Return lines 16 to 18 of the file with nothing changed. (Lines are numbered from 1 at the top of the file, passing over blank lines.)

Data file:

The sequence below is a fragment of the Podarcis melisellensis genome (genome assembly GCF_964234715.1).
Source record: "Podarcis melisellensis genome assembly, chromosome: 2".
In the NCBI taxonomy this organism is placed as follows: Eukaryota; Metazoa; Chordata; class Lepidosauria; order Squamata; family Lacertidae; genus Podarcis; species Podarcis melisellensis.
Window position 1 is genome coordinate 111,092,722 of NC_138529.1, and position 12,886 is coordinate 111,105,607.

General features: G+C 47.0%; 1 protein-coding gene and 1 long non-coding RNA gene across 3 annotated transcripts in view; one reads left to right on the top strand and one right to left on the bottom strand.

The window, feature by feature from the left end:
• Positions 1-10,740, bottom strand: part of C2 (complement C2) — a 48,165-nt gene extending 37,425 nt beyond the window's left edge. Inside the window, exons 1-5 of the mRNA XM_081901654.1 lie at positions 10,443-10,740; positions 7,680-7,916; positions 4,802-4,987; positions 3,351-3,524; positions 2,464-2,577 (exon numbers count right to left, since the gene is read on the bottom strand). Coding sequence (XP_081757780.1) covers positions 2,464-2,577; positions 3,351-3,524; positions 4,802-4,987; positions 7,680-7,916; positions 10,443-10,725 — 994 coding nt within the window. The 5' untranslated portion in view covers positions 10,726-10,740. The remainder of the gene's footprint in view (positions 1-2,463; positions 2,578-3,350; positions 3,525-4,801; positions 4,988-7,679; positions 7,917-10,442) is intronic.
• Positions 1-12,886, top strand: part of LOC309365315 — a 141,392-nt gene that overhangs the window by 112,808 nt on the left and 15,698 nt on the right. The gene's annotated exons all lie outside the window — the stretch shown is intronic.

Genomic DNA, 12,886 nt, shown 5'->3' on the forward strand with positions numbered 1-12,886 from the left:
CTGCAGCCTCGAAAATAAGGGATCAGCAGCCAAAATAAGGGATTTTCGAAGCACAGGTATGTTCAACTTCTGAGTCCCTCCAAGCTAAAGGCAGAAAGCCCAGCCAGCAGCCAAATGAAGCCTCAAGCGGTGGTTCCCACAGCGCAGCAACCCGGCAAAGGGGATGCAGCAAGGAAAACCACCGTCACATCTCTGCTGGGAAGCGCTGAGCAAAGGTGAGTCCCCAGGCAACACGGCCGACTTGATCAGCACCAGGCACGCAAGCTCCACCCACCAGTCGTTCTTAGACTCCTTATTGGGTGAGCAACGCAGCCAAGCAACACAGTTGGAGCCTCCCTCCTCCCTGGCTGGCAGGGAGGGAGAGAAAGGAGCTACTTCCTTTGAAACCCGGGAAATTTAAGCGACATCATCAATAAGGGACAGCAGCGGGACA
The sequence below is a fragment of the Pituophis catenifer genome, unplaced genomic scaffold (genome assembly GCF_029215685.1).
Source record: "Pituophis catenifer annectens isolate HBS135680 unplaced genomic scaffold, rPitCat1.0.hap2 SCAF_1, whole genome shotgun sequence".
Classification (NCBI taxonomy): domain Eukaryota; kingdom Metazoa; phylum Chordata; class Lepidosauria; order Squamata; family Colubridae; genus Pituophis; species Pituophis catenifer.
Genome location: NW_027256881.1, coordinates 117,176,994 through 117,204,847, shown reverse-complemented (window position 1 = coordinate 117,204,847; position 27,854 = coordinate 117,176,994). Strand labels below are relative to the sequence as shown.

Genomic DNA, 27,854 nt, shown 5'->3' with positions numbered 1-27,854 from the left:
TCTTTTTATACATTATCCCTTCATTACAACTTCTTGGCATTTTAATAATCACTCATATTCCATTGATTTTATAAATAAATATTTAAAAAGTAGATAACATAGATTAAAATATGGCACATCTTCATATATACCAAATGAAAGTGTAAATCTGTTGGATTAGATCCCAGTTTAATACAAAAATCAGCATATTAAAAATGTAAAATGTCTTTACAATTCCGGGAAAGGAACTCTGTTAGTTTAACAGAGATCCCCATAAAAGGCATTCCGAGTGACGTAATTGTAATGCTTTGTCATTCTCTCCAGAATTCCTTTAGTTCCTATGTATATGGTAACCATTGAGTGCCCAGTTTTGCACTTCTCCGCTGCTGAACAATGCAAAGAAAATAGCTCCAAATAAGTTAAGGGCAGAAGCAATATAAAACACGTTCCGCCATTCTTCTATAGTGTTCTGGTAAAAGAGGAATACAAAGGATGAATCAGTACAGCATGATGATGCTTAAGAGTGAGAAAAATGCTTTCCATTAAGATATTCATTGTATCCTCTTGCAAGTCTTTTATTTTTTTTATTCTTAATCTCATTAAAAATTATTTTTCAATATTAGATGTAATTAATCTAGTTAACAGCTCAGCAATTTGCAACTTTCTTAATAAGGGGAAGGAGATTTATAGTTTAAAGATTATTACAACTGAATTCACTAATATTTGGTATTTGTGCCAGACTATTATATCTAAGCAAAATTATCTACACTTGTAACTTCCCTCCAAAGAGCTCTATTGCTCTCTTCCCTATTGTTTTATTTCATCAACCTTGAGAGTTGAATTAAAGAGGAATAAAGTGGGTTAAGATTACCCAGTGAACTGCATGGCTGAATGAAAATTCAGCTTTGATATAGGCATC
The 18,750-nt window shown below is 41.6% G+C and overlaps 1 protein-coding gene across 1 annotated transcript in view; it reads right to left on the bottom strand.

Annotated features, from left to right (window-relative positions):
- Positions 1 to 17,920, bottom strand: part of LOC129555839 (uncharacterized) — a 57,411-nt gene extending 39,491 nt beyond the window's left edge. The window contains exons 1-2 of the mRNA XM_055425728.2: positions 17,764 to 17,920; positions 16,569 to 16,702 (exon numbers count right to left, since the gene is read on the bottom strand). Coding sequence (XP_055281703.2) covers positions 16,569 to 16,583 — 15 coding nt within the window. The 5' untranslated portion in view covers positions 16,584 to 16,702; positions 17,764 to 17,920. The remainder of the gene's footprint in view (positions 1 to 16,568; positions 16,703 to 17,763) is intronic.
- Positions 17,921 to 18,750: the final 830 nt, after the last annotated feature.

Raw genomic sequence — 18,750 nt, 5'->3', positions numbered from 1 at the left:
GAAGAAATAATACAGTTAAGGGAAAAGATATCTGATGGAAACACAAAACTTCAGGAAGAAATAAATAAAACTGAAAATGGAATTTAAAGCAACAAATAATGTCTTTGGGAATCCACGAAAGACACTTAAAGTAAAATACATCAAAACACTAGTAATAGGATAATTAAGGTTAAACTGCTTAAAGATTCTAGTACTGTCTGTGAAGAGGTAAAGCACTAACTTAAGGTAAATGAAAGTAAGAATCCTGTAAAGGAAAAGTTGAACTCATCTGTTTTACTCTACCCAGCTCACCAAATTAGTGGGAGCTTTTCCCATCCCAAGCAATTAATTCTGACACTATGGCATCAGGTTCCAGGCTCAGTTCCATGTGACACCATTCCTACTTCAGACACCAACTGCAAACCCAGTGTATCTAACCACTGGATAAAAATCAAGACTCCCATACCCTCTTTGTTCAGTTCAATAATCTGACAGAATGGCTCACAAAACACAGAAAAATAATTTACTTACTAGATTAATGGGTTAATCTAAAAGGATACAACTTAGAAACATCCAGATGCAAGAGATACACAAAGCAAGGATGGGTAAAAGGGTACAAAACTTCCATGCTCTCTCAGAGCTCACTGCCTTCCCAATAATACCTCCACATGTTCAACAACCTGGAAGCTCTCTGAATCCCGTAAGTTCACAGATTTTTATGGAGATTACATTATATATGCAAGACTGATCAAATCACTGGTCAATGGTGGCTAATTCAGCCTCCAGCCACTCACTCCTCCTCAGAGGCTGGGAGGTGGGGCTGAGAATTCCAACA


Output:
TCTTTTTATACATTATCCCTTCATTACAACTTCTTGGCATTTTAATAATCACTCATATTCCATTGATTTTATAAATAAATATTTAAAAAGTAGATAACATAGATTAAAATATGGCACATCTTCATATATACCAAATGAAAGTGTAAATCTGTTGGATTAGATCCCAGTTTAATACAAAAATCAGCATATTAAAAATGTAAAATGTCTTTACAATTCCGGGAAAGGAACTCTGTTAGTTTAACAGAGATCCCCATAAAAGGCATTCCGAGTGACGTAATTGTAATGCTTTGTCATTCTCTCCAGAATTCCTTTAGTTCCTATGTATATGGTAACCATTGAGTGCCCAGTTTTGCACTTCTCCGCTGCTGAACAATGCAAAGAAAATAGCTCCAAATAAGTTAAGGGCAGAAGCAATATAAAACACGTTCCGCCATTCTTCTATAGTGTTCTGGTAAAAGAGGAATACAAAGGATGAATCAGTACAGCATGATGATGCTTAAGAGTGAGAAAAATGCTTTCCATTAAGATATTCATTGTATCCTCTTGCAAGTCTTTTATTTTTTTTATTCTTAATCTCATTAAAAATTATTTTTCAATATTAGATGTAATTAATCTAGTTAACAGCTCAGCAATTTGCAACTTTCTTAATAAGGGGAAGGAGATTTATAGTTTAAAGATTATTACAACTGAATTCACTAATATTTGGTATTTGTGCCAGACTATTATATCTAAGCAAAATTATCTACACTTGTAACTTCCCTCCAAAGAGCTCTATTGCTCTCTTCCCTATTGTTTTATTTCATCAACCTTGAGAGTTGAATTAAAGAGGAATAAAGTGGGTTAAGATTACCCAGTGAACTGCATGGCTGAATGAAAATTCAGCTTTGATATAGGCATC
The 18,750-nt window shown below is 41.6% G+C and overlaps 1 protein-coding gene across 1 annotated transcript in view; it reads right to left on the bottom strand.

Annotated features, from left to right (window-relative positions):